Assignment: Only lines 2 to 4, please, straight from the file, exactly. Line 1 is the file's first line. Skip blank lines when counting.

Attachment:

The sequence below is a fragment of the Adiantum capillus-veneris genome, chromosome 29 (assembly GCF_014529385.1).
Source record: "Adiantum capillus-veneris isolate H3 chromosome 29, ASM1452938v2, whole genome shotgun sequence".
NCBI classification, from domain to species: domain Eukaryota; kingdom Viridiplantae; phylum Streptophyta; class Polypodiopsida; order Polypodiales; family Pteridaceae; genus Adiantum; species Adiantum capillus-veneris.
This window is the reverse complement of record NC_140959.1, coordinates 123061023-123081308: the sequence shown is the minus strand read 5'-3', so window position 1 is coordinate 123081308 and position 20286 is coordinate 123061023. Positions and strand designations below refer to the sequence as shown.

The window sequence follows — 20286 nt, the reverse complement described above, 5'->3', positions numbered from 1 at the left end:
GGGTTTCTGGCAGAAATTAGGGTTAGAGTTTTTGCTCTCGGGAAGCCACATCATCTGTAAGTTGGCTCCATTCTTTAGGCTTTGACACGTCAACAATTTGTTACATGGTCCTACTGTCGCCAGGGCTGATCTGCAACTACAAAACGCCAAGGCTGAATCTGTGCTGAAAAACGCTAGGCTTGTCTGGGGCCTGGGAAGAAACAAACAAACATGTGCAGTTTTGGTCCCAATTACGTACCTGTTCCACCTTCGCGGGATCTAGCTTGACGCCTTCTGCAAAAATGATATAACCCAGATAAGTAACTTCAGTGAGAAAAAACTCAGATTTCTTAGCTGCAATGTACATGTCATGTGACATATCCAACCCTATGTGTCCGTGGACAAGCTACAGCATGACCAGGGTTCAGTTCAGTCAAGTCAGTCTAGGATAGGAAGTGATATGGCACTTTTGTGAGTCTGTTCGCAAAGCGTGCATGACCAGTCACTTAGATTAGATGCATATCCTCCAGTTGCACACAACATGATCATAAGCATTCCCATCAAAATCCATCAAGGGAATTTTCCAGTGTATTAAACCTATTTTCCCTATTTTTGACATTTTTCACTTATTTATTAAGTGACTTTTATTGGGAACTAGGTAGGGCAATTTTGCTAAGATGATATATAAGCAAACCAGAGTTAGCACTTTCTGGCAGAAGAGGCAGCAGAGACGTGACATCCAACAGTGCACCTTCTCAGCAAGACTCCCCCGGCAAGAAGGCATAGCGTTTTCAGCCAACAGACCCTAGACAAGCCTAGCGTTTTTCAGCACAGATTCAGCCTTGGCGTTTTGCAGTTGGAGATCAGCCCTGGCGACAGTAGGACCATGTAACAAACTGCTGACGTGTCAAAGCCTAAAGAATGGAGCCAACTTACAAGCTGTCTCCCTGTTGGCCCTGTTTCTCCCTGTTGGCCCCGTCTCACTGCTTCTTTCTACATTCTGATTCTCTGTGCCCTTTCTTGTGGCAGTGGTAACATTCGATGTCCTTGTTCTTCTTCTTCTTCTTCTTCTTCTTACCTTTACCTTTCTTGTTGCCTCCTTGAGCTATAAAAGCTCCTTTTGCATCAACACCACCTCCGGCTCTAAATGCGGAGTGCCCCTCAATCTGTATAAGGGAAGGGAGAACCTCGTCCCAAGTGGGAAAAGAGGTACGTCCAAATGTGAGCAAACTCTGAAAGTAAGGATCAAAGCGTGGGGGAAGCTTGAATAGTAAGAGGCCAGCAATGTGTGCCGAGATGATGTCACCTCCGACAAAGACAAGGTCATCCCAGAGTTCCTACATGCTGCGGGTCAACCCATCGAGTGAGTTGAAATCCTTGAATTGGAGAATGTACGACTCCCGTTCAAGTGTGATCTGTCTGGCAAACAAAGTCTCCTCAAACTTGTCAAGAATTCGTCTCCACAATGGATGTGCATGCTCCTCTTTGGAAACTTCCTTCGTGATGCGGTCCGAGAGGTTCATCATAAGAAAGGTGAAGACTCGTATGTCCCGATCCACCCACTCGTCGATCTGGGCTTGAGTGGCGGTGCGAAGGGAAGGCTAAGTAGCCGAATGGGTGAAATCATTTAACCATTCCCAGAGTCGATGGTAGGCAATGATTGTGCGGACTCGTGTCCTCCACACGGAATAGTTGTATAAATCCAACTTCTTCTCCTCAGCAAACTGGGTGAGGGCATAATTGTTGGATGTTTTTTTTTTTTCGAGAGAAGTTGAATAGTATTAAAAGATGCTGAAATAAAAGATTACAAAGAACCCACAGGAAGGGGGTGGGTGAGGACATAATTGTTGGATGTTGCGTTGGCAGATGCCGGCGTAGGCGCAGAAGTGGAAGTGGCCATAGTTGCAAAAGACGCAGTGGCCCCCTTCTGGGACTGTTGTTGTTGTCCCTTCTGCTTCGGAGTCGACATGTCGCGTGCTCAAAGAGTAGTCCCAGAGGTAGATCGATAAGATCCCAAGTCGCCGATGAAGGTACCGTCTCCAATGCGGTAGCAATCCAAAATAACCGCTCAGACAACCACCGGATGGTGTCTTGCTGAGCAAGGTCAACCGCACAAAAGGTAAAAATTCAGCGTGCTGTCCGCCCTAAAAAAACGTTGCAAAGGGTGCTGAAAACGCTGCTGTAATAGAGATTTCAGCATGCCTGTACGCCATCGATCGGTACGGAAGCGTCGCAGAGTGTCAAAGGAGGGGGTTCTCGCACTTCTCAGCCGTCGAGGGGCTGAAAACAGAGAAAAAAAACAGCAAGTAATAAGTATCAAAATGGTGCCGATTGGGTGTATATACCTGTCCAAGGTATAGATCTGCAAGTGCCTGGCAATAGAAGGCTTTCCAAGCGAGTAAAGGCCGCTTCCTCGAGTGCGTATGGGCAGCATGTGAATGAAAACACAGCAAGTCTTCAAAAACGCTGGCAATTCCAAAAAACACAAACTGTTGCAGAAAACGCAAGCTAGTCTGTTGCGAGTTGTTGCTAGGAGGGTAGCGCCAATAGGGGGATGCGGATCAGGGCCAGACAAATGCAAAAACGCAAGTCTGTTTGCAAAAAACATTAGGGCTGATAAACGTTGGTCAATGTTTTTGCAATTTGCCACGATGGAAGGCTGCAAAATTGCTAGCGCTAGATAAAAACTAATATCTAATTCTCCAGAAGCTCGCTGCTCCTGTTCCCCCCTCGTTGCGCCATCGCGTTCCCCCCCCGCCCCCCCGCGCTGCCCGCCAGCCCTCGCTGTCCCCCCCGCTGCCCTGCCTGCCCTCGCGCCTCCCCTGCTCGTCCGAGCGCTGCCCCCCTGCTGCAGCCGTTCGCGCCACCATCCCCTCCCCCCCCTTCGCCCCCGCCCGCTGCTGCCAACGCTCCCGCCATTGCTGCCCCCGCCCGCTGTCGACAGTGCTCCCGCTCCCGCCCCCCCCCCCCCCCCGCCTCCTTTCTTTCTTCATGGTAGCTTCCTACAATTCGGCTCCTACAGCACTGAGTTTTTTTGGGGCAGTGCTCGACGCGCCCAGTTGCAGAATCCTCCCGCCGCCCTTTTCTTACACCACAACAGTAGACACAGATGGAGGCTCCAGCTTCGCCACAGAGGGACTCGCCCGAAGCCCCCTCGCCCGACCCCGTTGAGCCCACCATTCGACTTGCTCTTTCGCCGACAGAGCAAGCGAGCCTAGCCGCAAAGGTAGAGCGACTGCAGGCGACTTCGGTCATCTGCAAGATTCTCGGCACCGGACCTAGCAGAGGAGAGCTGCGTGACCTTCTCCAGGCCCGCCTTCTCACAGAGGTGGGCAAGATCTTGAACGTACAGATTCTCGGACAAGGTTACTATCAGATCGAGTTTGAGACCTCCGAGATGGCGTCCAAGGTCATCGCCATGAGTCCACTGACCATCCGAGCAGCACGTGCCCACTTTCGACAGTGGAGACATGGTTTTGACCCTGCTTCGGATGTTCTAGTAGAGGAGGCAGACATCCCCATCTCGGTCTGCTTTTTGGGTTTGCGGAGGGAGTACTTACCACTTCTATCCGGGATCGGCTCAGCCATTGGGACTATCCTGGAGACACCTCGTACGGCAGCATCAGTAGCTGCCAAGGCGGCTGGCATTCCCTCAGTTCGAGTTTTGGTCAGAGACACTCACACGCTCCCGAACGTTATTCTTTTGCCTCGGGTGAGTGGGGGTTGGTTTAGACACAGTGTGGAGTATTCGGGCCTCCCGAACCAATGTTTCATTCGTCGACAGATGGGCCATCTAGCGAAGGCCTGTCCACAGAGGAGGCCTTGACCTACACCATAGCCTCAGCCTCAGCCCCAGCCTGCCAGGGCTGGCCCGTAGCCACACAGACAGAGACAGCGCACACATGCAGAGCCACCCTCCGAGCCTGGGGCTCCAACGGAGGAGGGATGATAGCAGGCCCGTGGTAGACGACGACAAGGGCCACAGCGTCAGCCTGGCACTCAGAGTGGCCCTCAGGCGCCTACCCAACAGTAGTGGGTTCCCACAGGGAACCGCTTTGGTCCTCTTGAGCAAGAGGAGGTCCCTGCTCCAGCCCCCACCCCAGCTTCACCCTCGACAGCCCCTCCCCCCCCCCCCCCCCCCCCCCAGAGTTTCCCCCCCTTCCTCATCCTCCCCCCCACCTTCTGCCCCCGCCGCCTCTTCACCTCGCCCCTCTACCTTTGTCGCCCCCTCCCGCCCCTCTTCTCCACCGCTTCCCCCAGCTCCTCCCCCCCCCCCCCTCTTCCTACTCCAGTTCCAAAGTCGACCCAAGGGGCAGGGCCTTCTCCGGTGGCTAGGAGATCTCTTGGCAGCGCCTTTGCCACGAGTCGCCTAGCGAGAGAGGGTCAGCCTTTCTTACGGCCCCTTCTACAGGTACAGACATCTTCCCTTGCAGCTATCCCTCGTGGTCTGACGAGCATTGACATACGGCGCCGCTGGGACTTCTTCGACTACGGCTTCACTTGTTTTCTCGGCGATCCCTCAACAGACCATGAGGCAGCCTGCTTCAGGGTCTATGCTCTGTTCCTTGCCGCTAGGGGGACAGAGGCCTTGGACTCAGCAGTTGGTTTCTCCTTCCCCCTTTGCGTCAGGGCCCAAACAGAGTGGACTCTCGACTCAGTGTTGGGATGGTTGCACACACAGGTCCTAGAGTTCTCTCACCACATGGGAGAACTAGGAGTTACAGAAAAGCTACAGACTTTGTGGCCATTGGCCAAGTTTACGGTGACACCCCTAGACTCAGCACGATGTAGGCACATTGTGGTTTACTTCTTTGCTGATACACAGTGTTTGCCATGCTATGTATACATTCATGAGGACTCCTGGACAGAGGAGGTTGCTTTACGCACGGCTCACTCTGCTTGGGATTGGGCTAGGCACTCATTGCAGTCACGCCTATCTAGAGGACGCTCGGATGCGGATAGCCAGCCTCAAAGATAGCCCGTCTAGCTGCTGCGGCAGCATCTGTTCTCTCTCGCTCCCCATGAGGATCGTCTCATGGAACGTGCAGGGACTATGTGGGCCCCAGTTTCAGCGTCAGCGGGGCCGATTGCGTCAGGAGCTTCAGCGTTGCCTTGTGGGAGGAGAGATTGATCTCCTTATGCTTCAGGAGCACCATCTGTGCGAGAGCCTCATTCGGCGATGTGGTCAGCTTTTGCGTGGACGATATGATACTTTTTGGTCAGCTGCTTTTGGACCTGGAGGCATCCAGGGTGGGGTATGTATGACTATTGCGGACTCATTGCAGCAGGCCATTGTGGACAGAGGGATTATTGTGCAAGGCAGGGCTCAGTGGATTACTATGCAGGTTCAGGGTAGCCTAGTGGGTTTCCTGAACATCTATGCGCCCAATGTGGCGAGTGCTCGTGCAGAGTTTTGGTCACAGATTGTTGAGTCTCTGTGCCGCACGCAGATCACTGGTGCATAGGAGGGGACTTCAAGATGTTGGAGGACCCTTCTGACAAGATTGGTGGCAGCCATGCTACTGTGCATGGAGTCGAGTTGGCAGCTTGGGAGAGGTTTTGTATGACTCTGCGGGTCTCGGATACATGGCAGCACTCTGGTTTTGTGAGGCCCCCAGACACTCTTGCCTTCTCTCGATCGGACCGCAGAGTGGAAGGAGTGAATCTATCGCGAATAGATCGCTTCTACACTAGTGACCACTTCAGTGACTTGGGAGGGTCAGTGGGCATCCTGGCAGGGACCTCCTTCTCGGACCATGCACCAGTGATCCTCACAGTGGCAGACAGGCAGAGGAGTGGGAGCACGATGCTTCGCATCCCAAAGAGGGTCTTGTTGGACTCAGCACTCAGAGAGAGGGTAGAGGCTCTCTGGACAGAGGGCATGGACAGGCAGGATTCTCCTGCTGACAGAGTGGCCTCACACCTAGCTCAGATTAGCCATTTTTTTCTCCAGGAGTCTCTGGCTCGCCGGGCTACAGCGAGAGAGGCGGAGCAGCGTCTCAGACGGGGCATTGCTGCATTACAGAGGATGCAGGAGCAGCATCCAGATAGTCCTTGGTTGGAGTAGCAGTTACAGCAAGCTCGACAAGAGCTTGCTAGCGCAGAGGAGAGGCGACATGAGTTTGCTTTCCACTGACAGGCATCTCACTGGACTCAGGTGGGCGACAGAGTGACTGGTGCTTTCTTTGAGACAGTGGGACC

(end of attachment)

Source record: "Adiantum capillus-veneris isolate H3 chromosome 29, ASM1452938v2, whole genome shotgun sequence".
NCBI classification, from domain to species: domain Eukaryota; kingdom Viridiplantae; phylum Streptophyta; class Polypodiopsida; order Polypodiales; family Pteridaceae; genus Adiantum; species Adiantum capillus-veneris.
This window is the reverse complement of record NC_140959.1, coordinates 123061023-123081308: the sequence shown is the minus strand read 5'-3', so window position 1 is coordinate 123081308 and position 20286 is coordinate 123061023. Positions and strand designations below refer to the sequence as shown.